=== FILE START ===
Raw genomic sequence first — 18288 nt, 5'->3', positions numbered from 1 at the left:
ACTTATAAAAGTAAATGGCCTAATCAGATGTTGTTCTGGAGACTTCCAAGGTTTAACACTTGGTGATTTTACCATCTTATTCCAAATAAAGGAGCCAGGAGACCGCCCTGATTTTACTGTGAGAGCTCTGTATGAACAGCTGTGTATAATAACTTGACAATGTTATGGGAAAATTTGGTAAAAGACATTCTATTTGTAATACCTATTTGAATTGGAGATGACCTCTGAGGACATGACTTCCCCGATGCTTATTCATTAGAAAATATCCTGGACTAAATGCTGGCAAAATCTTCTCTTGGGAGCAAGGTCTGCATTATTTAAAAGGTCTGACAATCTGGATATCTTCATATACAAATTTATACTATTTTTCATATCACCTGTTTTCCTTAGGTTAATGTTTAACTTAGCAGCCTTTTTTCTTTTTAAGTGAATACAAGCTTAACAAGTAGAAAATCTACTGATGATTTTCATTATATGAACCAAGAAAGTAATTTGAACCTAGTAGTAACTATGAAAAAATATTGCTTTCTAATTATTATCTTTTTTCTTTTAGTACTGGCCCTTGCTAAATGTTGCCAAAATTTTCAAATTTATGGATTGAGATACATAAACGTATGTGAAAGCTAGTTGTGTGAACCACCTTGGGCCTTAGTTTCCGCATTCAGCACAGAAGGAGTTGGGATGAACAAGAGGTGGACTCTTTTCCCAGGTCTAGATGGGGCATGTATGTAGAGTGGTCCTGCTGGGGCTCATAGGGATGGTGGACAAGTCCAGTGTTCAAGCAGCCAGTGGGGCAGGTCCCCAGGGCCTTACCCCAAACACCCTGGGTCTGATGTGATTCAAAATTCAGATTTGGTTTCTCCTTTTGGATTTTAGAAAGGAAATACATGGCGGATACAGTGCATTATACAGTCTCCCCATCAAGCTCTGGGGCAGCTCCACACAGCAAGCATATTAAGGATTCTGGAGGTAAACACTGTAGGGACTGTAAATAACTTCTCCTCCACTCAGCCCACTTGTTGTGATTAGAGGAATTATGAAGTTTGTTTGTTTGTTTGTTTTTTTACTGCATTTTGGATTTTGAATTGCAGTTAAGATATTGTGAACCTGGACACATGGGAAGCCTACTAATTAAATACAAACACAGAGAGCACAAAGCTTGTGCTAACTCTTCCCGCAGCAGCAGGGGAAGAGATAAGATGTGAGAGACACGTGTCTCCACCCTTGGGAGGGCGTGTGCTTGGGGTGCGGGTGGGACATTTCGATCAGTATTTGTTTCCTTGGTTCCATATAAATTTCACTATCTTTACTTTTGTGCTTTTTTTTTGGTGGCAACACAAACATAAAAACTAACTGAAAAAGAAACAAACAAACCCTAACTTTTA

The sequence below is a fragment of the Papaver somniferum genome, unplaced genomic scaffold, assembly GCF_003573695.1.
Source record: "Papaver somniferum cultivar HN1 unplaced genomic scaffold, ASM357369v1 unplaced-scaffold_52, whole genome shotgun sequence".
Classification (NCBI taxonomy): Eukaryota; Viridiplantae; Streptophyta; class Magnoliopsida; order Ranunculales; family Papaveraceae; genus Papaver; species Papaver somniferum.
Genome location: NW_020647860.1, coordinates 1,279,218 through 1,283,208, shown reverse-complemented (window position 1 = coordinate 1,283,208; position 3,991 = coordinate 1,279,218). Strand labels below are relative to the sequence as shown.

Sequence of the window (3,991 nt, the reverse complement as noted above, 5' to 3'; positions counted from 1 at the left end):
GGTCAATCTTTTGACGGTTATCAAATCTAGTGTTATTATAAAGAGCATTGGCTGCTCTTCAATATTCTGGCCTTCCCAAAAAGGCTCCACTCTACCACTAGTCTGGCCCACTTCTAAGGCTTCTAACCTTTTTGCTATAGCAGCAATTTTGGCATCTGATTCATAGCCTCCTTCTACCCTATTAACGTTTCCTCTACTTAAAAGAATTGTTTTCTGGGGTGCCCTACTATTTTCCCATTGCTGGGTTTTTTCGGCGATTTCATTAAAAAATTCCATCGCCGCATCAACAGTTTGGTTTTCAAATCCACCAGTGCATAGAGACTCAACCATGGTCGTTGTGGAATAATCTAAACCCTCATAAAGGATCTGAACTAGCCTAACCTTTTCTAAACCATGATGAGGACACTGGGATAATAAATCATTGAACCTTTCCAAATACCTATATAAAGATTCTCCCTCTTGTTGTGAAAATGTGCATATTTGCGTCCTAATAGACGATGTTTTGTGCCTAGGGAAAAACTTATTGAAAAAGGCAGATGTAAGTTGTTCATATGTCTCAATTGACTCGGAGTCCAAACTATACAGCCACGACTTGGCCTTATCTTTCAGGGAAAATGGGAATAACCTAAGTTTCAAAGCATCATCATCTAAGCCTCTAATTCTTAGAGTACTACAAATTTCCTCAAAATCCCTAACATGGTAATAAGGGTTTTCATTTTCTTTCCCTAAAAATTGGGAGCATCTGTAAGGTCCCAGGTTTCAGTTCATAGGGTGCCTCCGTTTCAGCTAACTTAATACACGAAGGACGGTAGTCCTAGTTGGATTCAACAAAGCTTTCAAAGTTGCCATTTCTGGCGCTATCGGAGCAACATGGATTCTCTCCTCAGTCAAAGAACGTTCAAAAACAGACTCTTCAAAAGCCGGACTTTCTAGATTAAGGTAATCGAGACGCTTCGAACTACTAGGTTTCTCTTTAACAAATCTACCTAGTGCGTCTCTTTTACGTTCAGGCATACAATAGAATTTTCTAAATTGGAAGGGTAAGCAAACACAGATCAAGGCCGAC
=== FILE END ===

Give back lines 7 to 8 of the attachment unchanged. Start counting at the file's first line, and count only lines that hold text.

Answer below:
Sequence of the window (3,991 nt, the reverse complement as noted above, 5' to 3'; positions counted from 1 at the left end):
GGTCAATCTTTTGACGGTTATCAAATCTAGTGTTATTATAAAGAGCATTGGCTGCTCTTCAATATTCTGGCCTTCCCAAAAAGGCTCCACTCTACCACTAGTCTGGCCCACTTCTAAGGCTTCTAACCTTTTTGCTATAGCAGCAATTTTGGCATCTGATTCATAGCCTCCTTCTACCCTATTAACGTTTCCTCTACTTAAAAGAATTGTTTTCTGGGGTGCCCTACTATTTTCCCATTGCTGGGTTTTTTCGGCGATTTCATTAAAAAATTCCATCGCCGCATCAACAGTTTGGTTTTCAAATCCACCAGTGCATAGAGACTCAACCATGGTCGTTGTGGAATAATCTAAACCCTCATAAAGGATCTGAACTAGCCTAACCTTTTCTAAACCATGATGAGGACACTGGGATAATAAATCATTGAACCTTTCCAAATACCTATATAAAGATTCTCCCTCTTGTTGTGAAAATGTGCATATTTGCGTCCTAATAGACGATGTTTTGTGCCTAGGGAAAAACTTATTGAAAAAGGCAGATGTAAGTTGTTCATATGTCTCAATTGACTCGGAGTCCAAACTATACAGCCACGACTTGGCCTTATCTTTCAGGGAAAATGGGAATAACCTAAGTTTCAAAGCATCATCATCTAAGCCTCTAATTCTTAGAGTACTACAAATTTCCTCAAAATCCCTAACATGGTAATAAGGGTTTTCATTTTCTTTCCCTAAAAATTGGGAGCATCTGTAAGGTCCCAGGTTTCAGTTCATAGGGTGCCTCCGTTTCAGCTAACTTAATACACGAAGGACGGTAGTCCTAGTTGGATTCAACAAAGCTTTCAAAGTTGCCATTTCTGGCGCTATCGGAGCAACATGGATTCTCTCCTCAGTCAAAGAACGTTCAAAAACAGACTCTTCAAAAGCCGGACTTTCTAGATTAAGGTAATCGAGACGCTTCGAACTACTAGGTTTCTCTTTAACAAATCTACCTAGTGCGTCTCTTTTACGTTCAGGCATACAATAGAATTTTCTAAATTGGAAGGGTAAGCAAACACAGATCAAGGCCGAC